Currying favor with the church fathers. Initially, these German tribes subscribed to a form of Christianity defined by its “Arian” theology, which distinguishes between Jesus Christ the son of God and the figure of God himself. This is as opposed to belief in the unified nature of the Trinity – the Father, the Son, and the Holy Ghost – as adopted by all mainstream forms of Christianity at the Nicene Council in 325 C.E.
In 589, Visigoth King Reccared embraced the trinitarian Nicene Creed, and declared Arian doctrine to be heresy. From here on, the Visigoth monarchs cooperated with the Church Fathers to strengthen the faith and limit the influence of Jewish beliefs.
One principal source of information about the kingdom is the detailed records kept of the Councils of Toledo, which were synods convened by the king that dealt with matters of both spirit and state. The first was held in 400, and the 18th, final council was held in 702.
The restrictions on Jews had intensified and lessened depending on the hostility of the particular king who convened a particular council. At times, all Jews were commanded to convert; at other times, they were not permitted to hold slaves or to give testimony in civil courts. Intermarriage was also prohibited. These measures were observed and disregarded to different degrees over time and in different locales.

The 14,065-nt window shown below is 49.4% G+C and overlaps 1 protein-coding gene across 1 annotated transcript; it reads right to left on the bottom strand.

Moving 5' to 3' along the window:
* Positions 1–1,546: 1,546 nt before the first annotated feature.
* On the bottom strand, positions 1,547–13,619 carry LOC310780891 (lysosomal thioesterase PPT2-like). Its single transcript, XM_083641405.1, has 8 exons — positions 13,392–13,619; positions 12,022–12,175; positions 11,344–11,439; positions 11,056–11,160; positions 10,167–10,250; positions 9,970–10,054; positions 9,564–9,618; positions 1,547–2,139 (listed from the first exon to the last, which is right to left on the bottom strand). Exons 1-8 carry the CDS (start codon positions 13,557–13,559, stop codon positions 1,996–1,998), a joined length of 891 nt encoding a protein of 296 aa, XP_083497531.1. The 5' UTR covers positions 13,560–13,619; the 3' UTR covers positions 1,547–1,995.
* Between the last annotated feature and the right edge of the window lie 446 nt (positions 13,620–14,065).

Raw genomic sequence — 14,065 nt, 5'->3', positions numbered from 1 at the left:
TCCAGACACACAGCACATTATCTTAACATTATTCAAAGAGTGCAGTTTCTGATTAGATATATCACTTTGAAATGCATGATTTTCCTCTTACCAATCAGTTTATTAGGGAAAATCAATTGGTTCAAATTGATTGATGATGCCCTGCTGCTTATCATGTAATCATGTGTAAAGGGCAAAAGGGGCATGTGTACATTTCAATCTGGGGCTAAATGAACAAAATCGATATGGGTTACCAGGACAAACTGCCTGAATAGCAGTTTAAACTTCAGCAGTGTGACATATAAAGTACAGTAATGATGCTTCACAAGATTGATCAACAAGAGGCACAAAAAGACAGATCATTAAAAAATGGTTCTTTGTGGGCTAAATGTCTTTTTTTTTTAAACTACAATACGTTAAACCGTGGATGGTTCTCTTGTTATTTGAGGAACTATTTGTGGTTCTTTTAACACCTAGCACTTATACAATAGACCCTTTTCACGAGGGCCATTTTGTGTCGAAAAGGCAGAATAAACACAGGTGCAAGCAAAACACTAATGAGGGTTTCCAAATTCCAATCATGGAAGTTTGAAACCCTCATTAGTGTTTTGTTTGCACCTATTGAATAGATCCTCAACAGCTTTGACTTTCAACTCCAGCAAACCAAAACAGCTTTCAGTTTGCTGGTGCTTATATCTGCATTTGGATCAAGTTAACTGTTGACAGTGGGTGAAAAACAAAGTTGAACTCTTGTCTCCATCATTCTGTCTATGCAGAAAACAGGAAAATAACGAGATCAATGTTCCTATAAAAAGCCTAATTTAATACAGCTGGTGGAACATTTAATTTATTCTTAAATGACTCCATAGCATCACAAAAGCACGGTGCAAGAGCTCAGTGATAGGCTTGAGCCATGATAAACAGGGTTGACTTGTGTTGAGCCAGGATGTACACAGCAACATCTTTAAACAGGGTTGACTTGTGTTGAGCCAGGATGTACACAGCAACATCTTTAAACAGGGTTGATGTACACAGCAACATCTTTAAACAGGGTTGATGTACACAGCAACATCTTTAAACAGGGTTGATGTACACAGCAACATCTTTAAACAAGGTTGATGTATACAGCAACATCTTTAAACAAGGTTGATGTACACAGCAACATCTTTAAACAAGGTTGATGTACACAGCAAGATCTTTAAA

Conspiracy theory In Egica, the monarch who called the 17th Council of Toledo, the Jews of "Hispania" (as the Visigoth realm in Iberia was called) encountered a king who was determined to finally rid his domain of Jews. He imposed a set of especially severe anti-Jewish decrees.
Egica (c. 610 – c. 702) ruled from 687 until his death. When he opened the 17th Council of Toledo, he began by revealing that he had learned of a conspiracy between the Jews of his kingdom and their brethren across the narrow straits dividing Spain from North Africa, who were then under Muslim control. According to the intelligence that had come into his hands, the Jews of both continents were preparing to make common cause with the Muslim armies that were poised to conquer Iberia.
This Jews’ readiness to enter into such a traitorous alliance demanded harsh measures against them. Thus the 17th Council of Toledo declared that all Jews, other than those residing in Narbonensis (that part of Hispania to the northeast, in modern-day France), should be made slaves, and given into possession of Christian masters in different parts of the kingdom. Those masters would now be responsible for insuring that they no longer observed any Jewish customs.
Their property was also to be confiscated by the crown. Any Jewish-born children under age seven would be taken from their parents and raised as Christians.
Aside from the records of the Councils of Toledo, which were frequent, historical material on the Visigoth period in Spain is hard to come by. But historians suggest that the measures ordered by Egica were indeed in part implemented, certainly in Toledo, the capital.
But it was also clear by now that the Visigoth empire was on its last legs, and in fact it was only 18 years later that it collapsed altogether, with its lands conquered by Muslim invaders.